‘Financial Times’ Oslo Obituary Omits Palestinian Rejection of Peace Offers

The Financial Times contextualizes its January 4 review of two recent books (Preventing Palestine, by Seth Anziska, and Bibi: The Turbulent Life and Times of Benjamin Netanyahu, by Anshel Pfeffer) by maintaining that Netanayhu and Menachem Begin are “two rightwingers who prevented a viable Palestinian state.”

Here are relevant passages from the review:

Netanyahu’s is a political career seemingly launched with one goal: preventing a viable Palestinian state.

Netanyahu may disagree but his most visible impact on modern Israel is that 25 years after Oslo was signed, no Palestinian state has taken form.

In Anziska’s deeply researched book, the idea of a negotiated path to a viable Palestinian state was first betrayed at Camp David in the late 1970s, when US president Jimmy Carter, Menachem Begin, Israel’s rightwing prime minister, and Egyptian president Anwar Sadat brokered the accord that brought a lasting peace between Egypt and Israel. That deal, he argues, not only delayed the question of Palestinian statehood but also allowed Begin to reshape what it might one day eventually mean. With access to declassified memos and documents scattered around the world by a succession of shattered peace processes, he pieces together a single moment in which the seeds for a diminished Palestinian state were laid. Autonomy not independence. Lines on a map not true borders.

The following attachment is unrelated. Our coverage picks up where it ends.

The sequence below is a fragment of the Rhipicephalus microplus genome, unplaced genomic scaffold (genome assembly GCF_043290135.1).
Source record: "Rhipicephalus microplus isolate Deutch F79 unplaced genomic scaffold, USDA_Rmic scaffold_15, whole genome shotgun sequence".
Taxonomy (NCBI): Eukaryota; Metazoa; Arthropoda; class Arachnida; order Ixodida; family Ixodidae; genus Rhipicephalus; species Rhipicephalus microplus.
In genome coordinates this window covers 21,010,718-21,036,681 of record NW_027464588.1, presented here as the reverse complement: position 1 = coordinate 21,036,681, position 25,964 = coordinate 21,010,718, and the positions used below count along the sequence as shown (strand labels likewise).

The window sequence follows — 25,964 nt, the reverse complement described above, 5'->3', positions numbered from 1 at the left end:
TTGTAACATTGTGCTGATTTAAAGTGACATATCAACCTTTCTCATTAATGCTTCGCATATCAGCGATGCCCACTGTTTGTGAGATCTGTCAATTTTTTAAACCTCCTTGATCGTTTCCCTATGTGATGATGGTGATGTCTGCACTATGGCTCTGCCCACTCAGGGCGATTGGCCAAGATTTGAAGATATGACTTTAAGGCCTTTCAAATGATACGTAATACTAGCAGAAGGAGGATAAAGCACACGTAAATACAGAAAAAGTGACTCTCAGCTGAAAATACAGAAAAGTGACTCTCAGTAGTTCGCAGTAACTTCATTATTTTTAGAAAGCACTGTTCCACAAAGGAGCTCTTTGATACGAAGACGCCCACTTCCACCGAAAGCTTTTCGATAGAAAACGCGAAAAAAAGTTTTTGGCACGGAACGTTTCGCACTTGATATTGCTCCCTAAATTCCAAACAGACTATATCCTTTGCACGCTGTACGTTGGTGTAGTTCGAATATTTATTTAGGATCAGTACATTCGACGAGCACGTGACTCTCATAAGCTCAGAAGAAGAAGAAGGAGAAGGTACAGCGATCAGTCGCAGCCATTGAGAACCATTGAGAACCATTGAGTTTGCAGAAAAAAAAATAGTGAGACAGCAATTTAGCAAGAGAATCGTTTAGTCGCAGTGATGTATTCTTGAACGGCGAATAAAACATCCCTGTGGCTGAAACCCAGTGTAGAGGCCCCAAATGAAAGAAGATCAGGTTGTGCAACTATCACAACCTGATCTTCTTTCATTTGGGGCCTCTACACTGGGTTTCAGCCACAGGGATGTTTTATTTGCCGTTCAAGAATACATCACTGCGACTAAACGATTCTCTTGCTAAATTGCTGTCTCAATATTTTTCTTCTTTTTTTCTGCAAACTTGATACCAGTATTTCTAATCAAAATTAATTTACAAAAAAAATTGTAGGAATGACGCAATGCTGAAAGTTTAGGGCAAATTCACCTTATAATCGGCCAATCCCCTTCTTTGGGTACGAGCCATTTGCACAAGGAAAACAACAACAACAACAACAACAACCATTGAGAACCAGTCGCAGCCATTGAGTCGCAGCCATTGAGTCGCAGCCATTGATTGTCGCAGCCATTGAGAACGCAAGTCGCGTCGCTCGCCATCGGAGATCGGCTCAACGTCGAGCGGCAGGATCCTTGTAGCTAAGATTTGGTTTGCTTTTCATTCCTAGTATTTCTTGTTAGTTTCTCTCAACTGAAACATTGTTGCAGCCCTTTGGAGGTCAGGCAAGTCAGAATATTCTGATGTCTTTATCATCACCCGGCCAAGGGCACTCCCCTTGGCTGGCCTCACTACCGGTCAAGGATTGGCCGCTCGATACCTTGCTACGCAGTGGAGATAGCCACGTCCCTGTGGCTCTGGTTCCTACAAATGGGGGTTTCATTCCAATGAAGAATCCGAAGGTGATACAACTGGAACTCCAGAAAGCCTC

via ‘Financial Times’ Oslo Obituary Omits Palestinian Rejection of Peace Offers

This entry was posted in Articles, Features, Re-Blogs by OyiaBrown. Bookmark the permalink.

About OyiaBrown

Please send me, as a comment to this page, any old material you have for inclusion in The Daily Joke Alert - to help enable us all to have our fancy tickled regularly! Never mind the state it's in as I tidy everything up prior to publication. Don't let good material go to waste - and so much does. In the interests of the environment we should always try to re-cycle everything, especially jokes. You know that makes sense! You may find some historical stuff here, but this does not really matter as humor is fairly timeless.

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